Simpson Kemp told The Associated Press that she first met Bloomberg in 2015 and was drawn to him because he was proposing solutions.
“When you have lost a child -- when you have actually opened the earth and put your child in a hole and closed it up -- you don’t have time to wait and play,” she said Wednesday. “This is urgent. And I knew Mike Bloomberg had a plan and had a plan that we can get behind.”
She will be attending the game Sunday on a ticket Bloomberg gave her. “When I walk into that stadium and sit in that seat,” Simpson Kemp said, she’ll be able to “tell my son that he made it. Indirectly, he has made it.”
While an ad featuring a grieving mother might seem out of place alongside spots advertising beer and sedans, Bloomberg campaign spokeswoman Julie Wood said the goal was to “make people take notice” and try to start a conversation about the issue during a rare day when so many Americans come together to watch something “and actually watch the ads and talk about the ads.”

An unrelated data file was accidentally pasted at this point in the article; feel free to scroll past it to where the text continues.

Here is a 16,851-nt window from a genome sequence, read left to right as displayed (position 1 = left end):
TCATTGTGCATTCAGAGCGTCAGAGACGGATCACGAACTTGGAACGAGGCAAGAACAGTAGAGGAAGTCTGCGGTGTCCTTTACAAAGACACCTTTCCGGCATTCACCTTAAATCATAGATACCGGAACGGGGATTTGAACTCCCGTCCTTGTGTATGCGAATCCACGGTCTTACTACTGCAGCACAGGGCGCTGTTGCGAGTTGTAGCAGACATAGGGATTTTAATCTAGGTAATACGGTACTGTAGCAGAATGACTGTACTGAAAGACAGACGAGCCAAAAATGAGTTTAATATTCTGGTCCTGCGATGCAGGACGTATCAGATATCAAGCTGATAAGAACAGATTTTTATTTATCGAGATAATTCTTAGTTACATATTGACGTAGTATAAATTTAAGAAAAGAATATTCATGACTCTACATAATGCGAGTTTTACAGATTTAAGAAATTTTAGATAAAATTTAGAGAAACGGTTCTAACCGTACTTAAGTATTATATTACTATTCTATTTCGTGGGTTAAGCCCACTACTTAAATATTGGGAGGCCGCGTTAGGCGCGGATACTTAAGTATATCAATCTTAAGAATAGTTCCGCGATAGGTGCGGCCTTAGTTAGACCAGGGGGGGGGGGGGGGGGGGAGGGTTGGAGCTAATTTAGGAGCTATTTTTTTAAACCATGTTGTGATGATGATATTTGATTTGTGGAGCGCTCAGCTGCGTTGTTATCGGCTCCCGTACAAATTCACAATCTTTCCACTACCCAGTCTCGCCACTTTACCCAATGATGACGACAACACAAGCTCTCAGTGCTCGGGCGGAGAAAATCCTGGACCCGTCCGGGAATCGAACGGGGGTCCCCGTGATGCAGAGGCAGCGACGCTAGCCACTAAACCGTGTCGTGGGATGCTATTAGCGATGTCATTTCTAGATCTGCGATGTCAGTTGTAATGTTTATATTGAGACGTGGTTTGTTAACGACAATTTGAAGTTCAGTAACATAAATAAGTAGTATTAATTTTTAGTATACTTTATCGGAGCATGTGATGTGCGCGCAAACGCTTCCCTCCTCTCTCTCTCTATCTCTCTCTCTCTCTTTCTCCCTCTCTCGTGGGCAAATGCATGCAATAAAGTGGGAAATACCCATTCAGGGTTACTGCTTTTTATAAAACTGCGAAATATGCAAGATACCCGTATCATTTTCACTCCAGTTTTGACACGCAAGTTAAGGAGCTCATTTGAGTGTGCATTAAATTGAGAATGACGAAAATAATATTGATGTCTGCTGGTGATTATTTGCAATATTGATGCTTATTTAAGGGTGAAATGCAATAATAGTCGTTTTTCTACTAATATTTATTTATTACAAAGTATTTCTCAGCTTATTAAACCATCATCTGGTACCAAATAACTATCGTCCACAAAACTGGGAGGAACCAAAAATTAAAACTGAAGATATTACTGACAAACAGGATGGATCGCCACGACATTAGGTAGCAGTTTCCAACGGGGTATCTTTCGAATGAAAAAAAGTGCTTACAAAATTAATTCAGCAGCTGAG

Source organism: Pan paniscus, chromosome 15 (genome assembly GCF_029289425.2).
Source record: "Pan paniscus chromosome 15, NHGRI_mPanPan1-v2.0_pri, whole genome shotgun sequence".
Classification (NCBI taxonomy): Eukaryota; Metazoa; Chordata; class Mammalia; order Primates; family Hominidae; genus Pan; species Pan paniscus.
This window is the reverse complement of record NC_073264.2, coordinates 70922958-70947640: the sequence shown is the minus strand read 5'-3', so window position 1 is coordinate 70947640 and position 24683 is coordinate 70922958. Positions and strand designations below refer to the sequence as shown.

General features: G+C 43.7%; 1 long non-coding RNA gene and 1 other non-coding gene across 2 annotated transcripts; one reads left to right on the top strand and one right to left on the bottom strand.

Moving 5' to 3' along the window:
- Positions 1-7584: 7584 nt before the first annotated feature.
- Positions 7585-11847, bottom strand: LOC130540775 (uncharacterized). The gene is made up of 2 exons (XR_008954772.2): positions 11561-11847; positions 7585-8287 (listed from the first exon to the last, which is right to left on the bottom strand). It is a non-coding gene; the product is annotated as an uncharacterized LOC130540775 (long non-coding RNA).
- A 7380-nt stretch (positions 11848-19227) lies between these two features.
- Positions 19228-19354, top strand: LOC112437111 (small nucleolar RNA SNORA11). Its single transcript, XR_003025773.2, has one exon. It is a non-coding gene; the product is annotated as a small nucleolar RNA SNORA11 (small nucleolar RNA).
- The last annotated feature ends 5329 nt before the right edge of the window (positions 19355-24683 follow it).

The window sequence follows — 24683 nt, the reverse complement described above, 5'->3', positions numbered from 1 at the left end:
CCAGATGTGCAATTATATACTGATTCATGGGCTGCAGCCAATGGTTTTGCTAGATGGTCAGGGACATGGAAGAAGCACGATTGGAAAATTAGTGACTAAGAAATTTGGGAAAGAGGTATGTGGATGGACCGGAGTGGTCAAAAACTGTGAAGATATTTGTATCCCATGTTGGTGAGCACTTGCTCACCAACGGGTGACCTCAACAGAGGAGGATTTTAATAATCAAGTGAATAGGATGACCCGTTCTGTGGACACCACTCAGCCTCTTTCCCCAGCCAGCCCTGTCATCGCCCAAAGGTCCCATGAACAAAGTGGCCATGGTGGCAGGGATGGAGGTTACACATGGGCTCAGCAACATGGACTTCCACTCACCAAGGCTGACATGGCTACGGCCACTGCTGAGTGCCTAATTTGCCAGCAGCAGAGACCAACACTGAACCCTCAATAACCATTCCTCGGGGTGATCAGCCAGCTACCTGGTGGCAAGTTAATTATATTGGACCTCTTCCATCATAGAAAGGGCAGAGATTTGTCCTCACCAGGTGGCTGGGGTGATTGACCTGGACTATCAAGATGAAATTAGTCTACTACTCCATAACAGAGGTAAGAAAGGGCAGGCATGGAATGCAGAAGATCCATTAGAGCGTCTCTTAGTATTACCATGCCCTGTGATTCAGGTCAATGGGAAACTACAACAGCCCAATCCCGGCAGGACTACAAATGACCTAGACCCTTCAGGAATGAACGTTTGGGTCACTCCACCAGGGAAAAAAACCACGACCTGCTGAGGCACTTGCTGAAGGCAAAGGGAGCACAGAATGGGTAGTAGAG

“It’s not about selling corn chips and beer. It is a serious ad about an issue that I think the country does care about and should care about,” Bloomberg said during an appearance on “The Tonight Show Starring Jimmy Fallon” this week.
Bloomberg’s decision to buy the Super Bowl time is just the latest in his tit for tat with President Trump, whose campaign has bought a 30-second ad during the big game.
The candidates, who have been trading barbs since Bloomberg’s late decision to enter the race, both have near-limitless money to spend. Trump’s campaign has set fundraising records, with $46 million raised in the last quarter of 2019 alone. Bloomberg, a billionaire who is self-funding his bid for the White House, had already spent more than $225 million on television and digital advertisements as of mid-January, according to the tracking firm Advertising Analytics.
During his late-night interview, Jimmy Fallon observed that Bloomberg seemed to be getting under Trump’s skin with his nonstop television presence.
“Well, I sure hope so,” Bloomberg said. “I’m trying.”
The Associated Press contributed to this report.